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Matt Damon on His Nickname "Red Alert" at Contagion Press Day

Matt Damon Explains Why Luciana Calls Him "Red Alert" During His Contagion Press Day

Matt Damon stars in Steven Soderbergh's Contagion, which is out in the US on Sept. 9. He was at a press conference in LA last weekend chatting about what it was like to work with both Steven and writer Scott Z. Burns. Matt also touched on his personal life, revealing a funny nickname that he earned from wife Luciana because of his overprotective tendencies. The actor also spoke about getting advice for one particularly emotional scene and touched on the shaved head he's sporting to shoot Elysium up in Canada.

  • On his real-life crisis mode: "With kids I'm probably more protective than I've ever been, now that I have children. I mean, my wife's nickname for me is 'Red Alert.' Sometimes I just check to see if the kids are breathing, but, no I think there's the tendency to be overprotective without trying to be a helicopter parent."
  • On shaving his head for Elysium: [looking at Steven Soderbergh's shaved head] "Inspiration can strike at any time . . . It's for a movie, I'm doing a movie with Neill Blomkamp who directed District 9, and this is what the guy looks like. I did shave my head once when I did The Brothers Grimm, I had a wig . . . it was easier to get the wig on instead of lacquering my hair down, instead I just shaved my head, so I walked around in my regular life like this. I love it — I see why these guys rock it! Great in the summertime, easy getting out of the shower."
  • On playing action guys vs. regular guys: "[With sarcasm] Obviously the action guys come way more naturally. If the director's good and if the script is good, it all comes pretty naturally and if those things aren't in place then it's impossible no matter what the role is."
  • On what it's like working with Steven: "Well, I thought it was a lot that was kind of easy to relate to — it was just kind of on the page. And working with Steven is very different than working with anybody else. To give you an example of a day — we'd go and we'd shoot, we'd talk about what we were going to do, we'd figure it out, and execute the plan and then we'd go back to the hotel and go to the bar. And in the back room of a bar, they'd deliver the footage, and Steven and Scott and I, we'd just kind of sit there and talk while Steven opened up his laptop. We'd just kind of sit and talk while Steven sat in the corner for 45 minutes or an hour, and in the end he'd take his headphones off and turn the computer around, and he'd show us what we shot. That day. Cut! So, when you're working that way, it's kind of like making a movie in your backyard with your friends. The body is out on the operating table and wide open, and you just kind of talk about, 'Alright well, what else do we need?'"

To read what Matt said about first reading the script, his own levels of disaster preparedness, filming one particularly emotional scene, and Steven's supposed retirement, just read more.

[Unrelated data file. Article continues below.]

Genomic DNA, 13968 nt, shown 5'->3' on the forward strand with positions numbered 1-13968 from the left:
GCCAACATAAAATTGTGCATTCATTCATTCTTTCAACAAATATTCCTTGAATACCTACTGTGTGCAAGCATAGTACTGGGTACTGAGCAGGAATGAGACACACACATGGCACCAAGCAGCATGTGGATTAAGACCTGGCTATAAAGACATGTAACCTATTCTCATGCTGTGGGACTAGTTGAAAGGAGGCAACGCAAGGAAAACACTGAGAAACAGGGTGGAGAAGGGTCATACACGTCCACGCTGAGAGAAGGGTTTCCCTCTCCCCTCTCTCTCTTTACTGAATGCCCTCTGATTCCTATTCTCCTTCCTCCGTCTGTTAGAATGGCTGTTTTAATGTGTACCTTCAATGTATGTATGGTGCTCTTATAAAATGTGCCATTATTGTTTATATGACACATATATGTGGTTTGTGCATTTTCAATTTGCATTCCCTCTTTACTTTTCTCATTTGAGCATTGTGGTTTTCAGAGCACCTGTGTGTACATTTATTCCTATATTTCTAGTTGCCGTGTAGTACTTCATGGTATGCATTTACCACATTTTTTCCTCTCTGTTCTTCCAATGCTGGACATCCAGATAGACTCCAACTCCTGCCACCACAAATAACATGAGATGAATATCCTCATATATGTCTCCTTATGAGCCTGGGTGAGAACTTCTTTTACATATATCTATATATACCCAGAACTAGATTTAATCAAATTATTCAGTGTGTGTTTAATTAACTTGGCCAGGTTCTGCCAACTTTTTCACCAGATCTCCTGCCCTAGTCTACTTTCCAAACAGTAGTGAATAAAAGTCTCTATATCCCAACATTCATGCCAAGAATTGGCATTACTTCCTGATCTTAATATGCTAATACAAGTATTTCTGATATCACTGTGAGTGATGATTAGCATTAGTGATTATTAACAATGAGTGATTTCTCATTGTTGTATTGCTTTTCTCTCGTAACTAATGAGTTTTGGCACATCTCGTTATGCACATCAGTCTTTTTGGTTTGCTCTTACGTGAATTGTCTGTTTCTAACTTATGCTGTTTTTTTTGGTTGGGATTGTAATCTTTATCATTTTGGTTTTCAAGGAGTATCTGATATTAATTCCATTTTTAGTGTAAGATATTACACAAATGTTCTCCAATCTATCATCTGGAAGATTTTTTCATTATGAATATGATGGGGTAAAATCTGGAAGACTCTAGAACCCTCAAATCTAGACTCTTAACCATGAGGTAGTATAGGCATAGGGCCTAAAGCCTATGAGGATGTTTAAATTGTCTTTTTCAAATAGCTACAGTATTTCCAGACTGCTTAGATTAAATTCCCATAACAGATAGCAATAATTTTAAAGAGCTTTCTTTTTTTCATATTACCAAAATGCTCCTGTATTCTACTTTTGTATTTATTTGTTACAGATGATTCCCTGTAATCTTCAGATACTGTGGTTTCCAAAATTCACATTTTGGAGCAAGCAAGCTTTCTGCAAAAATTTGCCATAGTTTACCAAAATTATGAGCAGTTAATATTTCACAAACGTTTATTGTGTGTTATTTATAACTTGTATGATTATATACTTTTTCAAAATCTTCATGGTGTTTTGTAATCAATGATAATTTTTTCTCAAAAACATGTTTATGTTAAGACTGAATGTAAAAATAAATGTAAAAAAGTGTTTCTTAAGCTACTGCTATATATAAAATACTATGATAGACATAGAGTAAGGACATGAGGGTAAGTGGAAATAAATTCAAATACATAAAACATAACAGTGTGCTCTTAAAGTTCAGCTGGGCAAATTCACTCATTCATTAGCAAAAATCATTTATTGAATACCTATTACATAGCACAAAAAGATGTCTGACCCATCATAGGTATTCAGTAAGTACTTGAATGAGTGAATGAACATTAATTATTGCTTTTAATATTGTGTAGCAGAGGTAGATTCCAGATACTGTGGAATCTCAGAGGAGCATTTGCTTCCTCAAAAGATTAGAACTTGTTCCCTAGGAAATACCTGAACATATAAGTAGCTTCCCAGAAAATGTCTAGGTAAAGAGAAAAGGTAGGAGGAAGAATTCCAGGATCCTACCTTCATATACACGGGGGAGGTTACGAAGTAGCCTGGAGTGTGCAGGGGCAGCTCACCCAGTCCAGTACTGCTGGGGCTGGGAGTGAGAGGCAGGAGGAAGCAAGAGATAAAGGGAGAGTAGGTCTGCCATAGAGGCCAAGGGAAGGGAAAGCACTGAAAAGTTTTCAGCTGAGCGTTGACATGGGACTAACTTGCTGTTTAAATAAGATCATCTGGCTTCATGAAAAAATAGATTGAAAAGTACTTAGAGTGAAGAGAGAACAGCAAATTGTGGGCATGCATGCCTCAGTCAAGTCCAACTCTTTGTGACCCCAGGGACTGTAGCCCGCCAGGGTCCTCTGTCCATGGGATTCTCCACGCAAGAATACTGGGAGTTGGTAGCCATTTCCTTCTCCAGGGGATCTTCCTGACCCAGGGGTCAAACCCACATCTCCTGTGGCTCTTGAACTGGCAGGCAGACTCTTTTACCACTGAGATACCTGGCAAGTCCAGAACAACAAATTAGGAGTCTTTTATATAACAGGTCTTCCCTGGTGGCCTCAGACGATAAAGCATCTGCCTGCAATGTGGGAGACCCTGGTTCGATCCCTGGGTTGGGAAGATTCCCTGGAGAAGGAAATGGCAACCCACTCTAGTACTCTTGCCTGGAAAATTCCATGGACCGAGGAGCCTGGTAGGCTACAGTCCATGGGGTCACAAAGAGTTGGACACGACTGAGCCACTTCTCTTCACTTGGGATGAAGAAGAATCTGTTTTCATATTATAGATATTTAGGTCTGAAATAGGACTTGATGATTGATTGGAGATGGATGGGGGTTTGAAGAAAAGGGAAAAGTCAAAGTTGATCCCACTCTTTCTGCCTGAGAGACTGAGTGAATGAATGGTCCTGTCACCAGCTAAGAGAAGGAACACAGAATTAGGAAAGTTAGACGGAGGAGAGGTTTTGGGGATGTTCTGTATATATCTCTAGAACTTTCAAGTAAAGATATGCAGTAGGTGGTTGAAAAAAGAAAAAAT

• On his reaction to the script: "We were getting ready to do something else, another project that we're still going to do, and Steven called and said 'I've got this other thing, and we really got to make it now 'cause it's really timely' and he said 'I think it's the best thing Scott's written in quite a bit.' Obviously, I think a lot of Scott, so he sent it over to me with a note that said, 'Read this and then wash your hands.' . . . [I thought] I really want to be in this movie. It's just a terrific, riveting, really fast, and really exciting and really horrifying, but it managed to be really touching too."
  • On his disaster preparedness: "After the Northridge quake [in LA], I put the flashlight by my bed for like two weeks and then forgot about it."
  • On a particularly emotional scene: "One of my favorites scenes that we did was this scene where I find out that my wife is dead. I went to Steven and said, 'Look, I don't know what to do, you know, how do you do this scene? It's five minutes into the movie, we're not invested in me or her, no one cares.' . . . We had a guy there . . . this doctor who delivers this news, and we asked him for certain trends: 'You know, what happens?' He said, 'Yeah, sometimes people fall apart, but there is this other reaction that we get just as much.' And I said, 'What is it?' And he said, 'Well, it depends on what kind of death it is. Is it the kind of death where you're not expecting someone to be dead?' And we said 'That exactly!' And he goes, 'Oh, well what you get a lot is just absolutely [nothing], it's just too much.' . . . That's a reaction people have, they literally don't [comprehend]. So working with these guys, I get up in the morning and I'm freaking out about how the hell I'm going to do this scene, and I end up going to work and getting this scene that's really interesting, and I've never seen it done that way."
  • On rumors Steven's retiring:
    Matt: "I said that!"
    Steven: "Well, the good news is we have the man who started all of this."
    Matt: "I'm not going to comment on that!"
    Steven: "He's got total recall when he's drunk . . . which is really alarming."
    Matt: "Do you tell me things and expect that I won't remember?"
    Steven: "Yes! Anyway, Matt started that."
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